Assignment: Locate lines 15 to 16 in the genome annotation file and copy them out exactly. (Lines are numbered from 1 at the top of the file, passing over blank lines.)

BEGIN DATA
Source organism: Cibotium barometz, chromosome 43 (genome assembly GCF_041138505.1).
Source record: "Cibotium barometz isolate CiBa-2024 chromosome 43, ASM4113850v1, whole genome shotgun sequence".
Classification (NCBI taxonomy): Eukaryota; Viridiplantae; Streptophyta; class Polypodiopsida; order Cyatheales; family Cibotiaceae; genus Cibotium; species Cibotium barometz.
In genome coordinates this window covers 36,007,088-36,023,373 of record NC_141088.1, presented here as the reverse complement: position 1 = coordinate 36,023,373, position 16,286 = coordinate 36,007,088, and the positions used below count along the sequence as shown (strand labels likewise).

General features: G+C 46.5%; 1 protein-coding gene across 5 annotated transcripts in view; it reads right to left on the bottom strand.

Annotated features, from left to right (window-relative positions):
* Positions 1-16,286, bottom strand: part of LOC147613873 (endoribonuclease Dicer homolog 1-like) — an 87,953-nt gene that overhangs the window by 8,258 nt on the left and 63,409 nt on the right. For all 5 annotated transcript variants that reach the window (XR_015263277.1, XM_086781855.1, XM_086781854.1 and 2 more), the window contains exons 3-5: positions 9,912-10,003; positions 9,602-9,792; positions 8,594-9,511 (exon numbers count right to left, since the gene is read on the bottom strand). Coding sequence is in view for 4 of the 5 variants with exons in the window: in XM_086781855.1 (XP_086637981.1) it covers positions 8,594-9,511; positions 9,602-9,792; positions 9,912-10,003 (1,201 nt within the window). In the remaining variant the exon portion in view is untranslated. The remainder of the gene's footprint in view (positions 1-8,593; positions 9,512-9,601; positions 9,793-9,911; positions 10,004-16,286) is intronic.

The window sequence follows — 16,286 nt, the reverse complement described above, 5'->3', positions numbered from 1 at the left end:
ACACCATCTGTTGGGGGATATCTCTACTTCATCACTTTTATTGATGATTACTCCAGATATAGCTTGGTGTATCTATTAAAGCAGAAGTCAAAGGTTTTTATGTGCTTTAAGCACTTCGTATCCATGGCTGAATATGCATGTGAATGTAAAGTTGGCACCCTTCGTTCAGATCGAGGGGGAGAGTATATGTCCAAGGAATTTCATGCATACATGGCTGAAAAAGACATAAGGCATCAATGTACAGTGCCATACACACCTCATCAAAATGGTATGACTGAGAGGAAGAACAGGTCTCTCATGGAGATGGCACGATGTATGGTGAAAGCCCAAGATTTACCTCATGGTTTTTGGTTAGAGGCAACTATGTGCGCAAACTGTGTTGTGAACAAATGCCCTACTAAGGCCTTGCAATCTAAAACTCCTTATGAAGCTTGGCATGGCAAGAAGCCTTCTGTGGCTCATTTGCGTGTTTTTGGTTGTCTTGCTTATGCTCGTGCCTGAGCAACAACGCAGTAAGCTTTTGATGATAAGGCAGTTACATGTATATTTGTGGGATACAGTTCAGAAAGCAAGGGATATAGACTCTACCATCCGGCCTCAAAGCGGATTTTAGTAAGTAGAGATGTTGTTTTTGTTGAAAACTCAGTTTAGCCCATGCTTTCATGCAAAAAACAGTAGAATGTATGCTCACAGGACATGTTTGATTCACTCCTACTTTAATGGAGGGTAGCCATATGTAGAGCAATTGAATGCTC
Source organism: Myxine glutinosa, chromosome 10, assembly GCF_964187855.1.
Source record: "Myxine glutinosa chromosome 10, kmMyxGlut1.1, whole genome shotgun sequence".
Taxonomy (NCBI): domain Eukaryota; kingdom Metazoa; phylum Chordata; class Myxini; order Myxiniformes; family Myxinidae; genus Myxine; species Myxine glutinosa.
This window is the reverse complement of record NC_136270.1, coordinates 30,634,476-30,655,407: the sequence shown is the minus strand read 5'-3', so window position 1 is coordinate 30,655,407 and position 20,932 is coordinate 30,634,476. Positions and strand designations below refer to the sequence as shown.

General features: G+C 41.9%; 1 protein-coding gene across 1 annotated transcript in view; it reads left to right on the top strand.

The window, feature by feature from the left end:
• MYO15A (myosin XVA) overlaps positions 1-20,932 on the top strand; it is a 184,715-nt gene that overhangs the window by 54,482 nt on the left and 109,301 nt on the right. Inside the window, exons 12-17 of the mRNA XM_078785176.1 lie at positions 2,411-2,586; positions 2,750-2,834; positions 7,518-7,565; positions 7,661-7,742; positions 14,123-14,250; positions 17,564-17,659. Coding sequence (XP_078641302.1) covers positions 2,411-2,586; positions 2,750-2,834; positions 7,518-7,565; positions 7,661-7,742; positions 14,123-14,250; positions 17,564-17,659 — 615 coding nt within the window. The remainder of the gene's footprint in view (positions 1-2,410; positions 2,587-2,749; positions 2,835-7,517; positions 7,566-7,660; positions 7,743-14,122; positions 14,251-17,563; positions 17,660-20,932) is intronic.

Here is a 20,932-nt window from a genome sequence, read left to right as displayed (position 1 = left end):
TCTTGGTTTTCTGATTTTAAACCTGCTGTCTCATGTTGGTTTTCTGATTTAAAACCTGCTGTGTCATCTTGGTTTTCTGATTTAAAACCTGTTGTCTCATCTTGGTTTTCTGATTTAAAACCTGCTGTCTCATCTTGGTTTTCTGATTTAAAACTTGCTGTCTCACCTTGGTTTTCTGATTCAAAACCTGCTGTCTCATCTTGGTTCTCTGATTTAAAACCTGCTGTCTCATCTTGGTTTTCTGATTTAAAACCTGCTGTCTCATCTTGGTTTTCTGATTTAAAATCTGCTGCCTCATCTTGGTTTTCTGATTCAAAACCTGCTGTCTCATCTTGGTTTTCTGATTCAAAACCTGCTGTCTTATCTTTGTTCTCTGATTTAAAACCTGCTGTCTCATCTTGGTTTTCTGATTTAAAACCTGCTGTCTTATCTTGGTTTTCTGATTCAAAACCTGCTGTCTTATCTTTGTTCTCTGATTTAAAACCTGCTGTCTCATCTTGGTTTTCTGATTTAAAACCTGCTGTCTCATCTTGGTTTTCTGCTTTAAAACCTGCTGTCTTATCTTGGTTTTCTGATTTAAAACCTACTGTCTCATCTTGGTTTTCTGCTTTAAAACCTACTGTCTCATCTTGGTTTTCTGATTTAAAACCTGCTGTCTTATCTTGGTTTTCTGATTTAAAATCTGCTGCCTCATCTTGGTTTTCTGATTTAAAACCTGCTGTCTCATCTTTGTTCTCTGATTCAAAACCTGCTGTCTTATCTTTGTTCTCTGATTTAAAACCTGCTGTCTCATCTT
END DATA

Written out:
The window, feature by feature from the left end:
• MYO15A (myosin XVA) overlaps positions 1-20,932 on the top strand; it is a 184,715-nt gene that overhangs the window by 54,482 nt on the left and 109,301 nt on the right. Inside the window, exons 12-17 of the mRNA XM_078785176.1 lie at positions 2,411-2,586; positions 2,750-2,834; positions 7,518-7,565; positions 7,661-7,742; positions 14,123-14,250; positions 17,564-17,659. Coding sequence (XP_078641302.1) covers positions 2,411-2,586; positions 2,750-2,834; positions 7,518-7,565; positions 7,661-7,742; positions 14,123-14,250; positions 17,564-17,659 — 615 coding nt within the window. The remainder of the gene's footprint in view (positions 1-2,410; positions 2,587-2,749; positions 2,835-7,517; positions 7,566-7,660; positions 7,743-14,122; positions 14,251-17,563; positions 17,660-20,932) is intronic.